Op-ed: Making space for music in communities like Jane and Finch

Kids at Regent Park Music School in 2012. The school is rebranding and expanding to Jane and Finch

In my years working within non-for-profit groups, I’ve found that one of the most difficult things to define is community. And in our industry, it’s our bread and butter.

Community development, as defined by Gary Paul Green and Anna Haines in their book Asset Building & Community Development, is “the fostering of a sound infrastructure that will eventually lead to a healthy community.”

Community is something we are always striving to prioritize, foster and nurture. Every community has a unique set of assets, equally as complex as its challenges. Effective community development takes a creative approach to maximize those assets to help combat their challenges and bring forward positive change. When speaking with politicians, city planners, probation officers, even the Chief of Police, we are always adamant about including us maverick musicians at the table when it comes to dreaming big for a city. It is vital we help make them see this creative city from different perspectives. This is where music and community-building intersect.

We see it every day, taking shape in many ways: whether it is in a music lesson, a meeting with a parent, a neighbourhood committee, or a single musical note, played with deep meaning. A recent example of this is in the piece Lament: Bearing Witness by Russell Wallace and Hussein Janmohamed, two good-hearted music educators, who love linking music with people. Sung by 215 singers all singing the same note, this piece was created to honour those 215 bodies discovered at the residential school in Kamloops last year.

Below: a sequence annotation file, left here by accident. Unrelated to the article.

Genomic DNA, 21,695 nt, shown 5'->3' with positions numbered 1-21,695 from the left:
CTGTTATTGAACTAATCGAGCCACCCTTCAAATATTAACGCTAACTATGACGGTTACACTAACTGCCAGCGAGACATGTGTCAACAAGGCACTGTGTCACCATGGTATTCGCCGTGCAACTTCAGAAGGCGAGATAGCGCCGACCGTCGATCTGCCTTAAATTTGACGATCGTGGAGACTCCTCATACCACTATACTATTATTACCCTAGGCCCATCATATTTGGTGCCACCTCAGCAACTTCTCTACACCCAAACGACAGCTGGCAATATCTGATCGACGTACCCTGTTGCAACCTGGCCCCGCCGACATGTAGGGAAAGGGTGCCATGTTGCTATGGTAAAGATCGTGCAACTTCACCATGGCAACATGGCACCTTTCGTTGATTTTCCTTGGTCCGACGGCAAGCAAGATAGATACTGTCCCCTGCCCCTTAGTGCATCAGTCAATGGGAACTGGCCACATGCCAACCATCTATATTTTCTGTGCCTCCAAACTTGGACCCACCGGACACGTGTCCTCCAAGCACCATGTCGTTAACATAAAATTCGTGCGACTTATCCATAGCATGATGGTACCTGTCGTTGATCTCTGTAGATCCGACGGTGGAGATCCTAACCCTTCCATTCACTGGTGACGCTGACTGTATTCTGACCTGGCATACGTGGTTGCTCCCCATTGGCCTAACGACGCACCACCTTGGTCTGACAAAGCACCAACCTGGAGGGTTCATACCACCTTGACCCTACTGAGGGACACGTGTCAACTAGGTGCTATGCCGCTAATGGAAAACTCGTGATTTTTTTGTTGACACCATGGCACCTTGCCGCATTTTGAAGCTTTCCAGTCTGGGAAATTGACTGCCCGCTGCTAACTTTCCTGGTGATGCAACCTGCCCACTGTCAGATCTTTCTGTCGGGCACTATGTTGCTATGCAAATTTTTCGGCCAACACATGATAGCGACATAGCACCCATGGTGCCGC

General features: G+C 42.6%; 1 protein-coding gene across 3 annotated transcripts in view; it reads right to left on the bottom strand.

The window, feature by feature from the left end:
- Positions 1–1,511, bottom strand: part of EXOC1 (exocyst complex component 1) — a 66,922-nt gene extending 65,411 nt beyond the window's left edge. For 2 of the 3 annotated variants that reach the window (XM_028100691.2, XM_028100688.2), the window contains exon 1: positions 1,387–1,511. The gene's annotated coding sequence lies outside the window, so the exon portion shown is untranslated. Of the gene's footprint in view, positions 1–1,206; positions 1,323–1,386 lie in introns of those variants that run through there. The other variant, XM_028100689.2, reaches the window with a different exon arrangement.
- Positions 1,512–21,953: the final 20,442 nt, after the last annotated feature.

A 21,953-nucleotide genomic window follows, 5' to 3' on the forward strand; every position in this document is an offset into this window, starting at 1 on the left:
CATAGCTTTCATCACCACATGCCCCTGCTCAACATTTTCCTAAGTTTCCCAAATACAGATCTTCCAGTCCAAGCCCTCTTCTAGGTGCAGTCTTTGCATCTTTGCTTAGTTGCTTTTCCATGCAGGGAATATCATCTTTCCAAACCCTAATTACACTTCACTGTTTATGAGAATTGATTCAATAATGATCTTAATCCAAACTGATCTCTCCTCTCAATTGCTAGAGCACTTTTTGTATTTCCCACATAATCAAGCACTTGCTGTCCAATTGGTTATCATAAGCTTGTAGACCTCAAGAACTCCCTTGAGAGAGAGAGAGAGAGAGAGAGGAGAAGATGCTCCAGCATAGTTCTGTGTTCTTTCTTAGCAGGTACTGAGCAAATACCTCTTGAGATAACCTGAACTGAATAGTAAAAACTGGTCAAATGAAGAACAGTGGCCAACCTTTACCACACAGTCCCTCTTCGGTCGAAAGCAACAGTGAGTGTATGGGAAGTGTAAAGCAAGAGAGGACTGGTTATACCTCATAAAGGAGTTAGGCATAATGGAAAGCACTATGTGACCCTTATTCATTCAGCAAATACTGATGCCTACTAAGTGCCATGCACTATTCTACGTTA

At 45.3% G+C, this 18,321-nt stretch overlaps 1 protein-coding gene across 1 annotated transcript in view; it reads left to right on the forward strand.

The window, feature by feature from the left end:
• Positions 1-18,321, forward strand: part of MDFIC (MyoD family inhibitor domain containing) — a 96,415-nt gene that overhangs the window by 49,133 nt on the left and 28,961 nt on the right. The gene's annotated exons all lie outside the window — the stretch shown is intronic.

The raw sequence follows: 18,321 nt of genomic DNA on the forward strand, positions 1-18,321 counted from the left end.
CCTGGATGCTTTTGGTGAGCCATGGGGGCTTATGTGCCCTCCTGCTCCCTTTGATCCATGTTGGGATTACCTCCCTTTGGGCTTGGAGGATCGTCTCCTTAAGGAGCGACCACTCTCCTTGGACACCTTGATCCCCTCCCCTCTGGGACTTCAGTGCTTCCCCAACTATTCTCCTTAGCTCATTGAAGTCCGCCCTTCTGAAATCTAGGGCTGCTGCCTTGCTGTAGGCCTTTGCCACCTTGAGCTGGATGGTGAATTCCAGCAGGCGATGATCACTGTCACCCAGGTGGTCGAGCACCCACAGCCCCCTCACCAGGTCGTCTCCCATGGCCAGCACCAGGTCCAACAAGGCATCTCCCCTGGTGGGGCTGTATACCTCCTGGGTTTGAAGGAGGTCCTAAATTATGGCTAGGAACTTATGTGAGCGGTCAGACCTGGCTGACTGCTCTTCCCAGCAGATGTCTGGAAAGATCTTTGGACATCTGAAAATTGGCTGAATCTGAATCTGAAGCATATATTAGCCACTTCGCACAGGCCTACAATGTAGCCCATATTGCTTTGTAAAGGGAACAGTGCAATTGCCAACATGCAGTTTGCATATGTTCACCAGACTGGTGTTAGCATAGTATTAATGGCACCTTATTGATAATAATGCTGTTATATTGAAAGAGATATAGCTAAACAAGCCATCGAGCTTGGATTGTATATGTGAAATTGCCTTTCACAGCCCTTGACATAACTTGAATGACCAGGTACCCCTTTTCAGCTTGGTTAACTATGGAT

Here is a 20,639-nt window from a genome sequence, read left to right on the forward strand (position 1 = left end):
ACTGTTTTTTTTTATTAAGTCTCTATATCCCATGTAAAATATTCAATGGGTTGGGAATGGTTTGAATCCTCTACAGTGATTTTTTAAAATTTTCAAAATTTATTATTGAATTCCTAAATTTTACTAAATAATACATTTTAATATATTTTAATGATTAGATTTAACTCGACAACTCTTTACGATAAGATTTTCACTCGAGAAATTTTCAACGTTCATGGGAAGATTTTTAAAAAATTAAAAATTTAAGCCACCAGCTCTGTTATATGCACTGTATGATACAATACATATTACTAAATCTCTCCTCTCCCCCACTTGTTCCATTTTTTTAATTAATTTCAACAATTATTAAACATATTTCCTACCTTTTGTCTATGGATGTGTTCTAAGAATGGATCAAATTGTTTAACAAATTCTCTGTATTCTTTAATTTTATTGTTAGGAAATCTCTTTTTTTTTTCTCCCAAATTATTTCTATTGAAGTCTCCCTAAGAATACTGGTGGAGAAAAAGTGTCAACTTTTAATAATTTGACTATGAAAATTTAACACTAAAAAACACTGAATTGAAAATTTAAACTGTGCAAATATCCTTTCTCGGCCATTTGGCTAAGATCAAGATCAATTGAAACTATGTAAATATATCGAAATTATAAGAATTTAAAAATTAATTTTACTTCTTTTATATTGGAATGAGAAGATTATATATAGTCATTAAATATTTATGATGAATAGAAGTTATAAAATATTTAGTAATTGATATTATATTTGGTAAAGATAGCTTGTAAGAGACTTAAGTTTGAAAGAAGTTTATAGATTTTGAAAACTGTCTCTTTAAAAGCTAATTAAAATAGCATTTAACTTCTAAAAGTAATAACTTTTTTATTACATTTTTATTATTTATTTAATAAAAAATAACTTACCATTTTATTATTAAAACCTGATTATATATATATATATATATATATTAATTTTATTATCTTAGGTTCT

Music is not an after-thought to fostering a sound community – it is embedded, intrinsic, when done properly. Soon after the Syrian refugee crisis began, we were in touch with local hotels and shelters, making music education accessible and available to those young, displaced students who needed us more than ever. This is happening once again with the displaced Ukrainian students who are seeking the same support and after food, clothing and shelter. Access to meaningful connections through something like music, plays a pivotal role in our community development, especially around healing and reintegration.

Throughout the pandemic, we have realized our community has become so much more than what our name lends itself to. As such, we rebranded and turned the Regent Park School of Music into the Community Music Schools of Toronto.

We are approaching our 10-year anniversary in the Daniels Spectrum in Regent Park and, as a result, we are reflecting on over 20 years of impact we have made in the community where our vision for community music was born. We have seen many successes, such as Mustafa the Poet, Charlotte Seigel, FrancisGotHeat and hundreds of other graduates, who may not have gone on to study music, but are now leaders in their communities, in their own special way.

Currently, we are on the precipice of creating a new, permanent space for the school in the Jane and Finch area. This exciting prospect would mean that we would take all the learning from the last decade in the Daniels Spectrum and aim to share this with our friends and colleagues in this new neighbourhood. However, we know that every community is different, and our success in this area is built upon trust to help make even more impact on our current and future students. We have been working hard in building up our programs in the Jane-Finch neighbourhood for the last fifteen years, so this is a great chance for us to go deeper.

Of course, we could not have done all of this without Artscape, who has helped organizations like us in Daniels Spectrum learn to grow and support one another. We know that we are not working alone but instead, we are moving together in a unified way to help this building and the community we are so proud to be a part of.

The past two years may have cancelled a lot of our dreams, but we are now back in our space, making music, fostering connections, and partnering to share ideas and new dreams. And more importantly, we are growing goodwill into every connection to grow a happier community and city that we are proud to call home.

Richard Marsella, is the executive director at the Community Music Schools of Toronto. Learn more about our schools at www.communitymusic.org

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